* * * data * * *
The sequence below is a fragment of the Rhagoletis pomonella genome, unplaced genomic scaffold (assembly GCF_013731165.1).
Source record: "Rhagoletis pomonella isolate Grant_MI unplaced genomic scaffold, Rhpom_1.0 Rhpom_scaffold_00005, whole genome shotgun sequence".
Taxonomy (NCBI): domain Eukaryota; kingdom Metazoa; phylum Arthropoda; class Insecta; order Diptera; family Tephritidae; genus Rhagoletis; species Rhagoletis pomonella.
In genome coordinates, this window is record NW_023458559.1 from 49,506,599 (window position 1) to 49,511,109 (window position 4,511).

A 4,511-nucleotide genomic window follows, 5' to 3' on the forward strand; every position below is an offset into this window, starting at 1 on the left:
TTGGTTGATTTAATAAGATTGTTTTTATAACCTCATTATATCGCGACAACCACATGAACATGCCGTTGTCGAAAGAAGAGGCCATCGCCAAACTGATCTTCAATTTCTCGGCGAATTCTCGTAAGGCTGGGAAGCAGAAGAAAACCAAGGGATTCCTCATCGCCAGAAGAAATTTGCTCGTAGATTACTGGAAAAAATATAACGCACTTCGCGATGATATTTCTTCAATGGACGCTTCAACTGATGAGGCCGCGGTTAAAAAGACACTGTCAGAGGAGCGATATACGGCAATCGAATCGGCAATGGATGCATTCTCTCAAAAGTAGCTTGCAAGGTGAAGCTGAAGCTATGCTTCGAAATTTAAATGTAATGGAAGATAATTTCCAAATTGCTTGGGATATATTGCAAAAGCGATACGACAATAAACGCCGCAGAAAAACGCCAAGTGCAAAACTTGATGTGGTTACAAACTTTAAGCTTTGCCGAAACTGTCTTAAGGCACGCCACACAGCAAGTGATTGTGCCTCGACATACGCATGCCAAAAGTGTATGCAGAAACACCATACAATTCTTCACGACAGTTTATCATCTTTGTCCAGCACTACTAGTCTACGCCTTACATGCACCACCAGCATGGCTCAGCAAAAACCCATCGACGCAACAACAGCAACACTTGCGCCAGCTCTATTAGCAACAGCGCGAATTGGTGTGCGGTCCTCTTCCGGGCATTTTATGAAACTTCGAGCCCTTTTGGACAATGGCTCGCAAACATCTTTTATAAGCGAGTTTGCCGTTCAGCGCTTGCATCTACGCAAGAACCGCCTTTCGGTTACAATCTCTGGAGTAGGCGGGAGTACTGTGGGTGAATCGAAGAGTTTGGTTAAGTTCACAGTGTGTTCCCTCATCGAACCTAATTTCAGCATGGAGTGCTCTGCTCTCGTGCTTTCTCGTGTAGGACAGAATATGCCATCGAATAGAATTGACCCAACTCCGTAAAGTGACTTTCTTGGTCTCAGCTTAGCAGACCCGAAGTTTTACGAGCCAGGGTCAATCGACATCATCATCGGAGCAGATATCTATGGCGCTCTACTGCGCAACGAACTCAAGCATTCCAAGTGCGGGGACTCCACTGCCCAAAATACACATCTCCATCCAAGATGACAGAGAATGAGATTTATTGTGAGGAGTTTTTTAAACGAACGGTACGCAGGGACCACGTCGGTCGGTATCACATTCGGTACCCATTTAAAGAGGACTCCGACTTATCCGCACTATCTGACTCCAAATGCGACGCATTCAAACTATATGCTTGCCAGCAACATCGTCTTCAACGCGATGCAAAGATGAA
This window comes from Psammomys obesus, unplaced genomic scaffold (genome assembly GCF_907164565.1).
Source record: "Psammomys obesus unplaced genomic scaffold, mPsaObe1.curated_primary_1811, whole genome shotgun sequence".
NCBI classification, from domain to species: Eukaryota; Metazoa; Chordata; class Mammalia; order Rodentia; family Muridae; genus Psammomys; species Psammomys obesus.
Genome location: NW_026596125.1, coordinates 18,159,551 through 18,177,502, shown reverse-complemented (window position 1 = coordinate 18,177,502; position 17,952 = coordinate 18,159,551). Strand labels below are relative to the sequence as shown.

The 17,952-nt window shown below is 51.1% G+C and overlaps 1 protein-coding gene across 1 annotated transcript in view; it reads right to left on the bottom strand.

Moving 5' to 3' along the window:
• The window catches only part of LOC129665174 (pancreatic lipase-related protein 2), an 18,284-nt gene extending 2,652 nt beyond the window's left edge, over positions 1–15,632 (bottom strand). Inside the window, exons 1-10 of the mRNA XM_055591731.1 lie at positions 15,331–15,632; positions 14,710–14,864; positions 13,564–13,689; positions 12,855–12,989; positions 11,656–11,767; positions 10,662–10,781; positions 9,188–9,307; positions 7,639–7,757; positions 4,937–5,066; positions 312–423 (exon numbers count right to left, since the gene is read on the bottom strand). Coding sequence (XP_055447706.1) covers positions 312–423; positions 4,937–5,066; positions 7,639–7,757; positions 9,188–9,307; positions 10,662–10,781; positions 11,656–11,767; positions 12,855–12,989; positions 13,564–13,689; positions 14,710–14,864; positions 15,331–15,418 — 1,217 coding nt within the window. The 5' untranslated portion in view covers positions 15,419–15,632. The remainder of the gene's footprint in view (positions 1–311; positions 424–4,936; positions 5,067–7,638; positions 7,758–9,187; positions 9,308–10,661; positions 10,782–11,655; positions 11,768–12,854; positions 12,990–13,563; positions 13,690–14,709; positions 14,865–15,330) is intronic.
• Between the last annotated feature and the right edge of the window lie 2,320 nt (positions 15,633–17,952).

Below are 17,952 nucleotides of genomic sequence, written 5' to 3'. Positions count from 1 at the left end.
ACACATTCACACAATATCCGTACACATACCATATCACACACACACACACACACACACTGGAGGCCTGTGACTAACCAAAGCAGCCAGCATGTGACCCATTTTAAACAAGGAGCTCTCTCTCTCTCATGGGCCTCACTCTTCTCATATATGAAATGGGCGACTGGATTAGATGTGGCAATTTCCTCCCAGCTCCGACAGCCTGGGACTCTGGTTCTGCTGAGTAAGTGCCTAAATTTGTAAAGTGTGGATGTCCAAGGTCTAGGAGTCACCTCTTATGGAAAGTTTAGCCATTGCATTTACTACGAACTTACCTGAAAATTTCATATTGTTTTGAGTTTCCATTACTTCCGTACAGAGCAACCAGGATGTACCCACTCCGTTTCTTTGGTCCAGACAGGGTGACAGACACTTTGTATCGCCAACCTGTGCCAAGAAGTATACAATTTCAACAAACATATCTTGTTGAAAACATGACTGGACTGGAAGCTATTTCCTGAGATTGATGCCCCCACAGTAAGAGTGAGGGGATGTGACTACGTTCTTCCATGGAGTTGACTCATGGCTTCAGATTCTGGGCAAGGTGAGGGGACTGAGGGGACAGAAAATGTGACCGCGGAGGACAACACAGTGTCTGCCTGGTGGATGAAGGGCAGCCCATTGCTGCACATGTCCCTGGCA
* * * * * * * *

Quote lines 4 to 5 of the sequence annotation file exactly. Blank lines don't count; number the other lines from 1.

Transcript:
In genome coordinates, this window is record NW_023458559.1 from 49,506,599 (window position 1) to 49,511,109 (window position 4,511).

A 4,511-nucleotide genomic window follows, 5' to 3' on the forward strand; every position below is an offset into this window, starting at 1 on the left: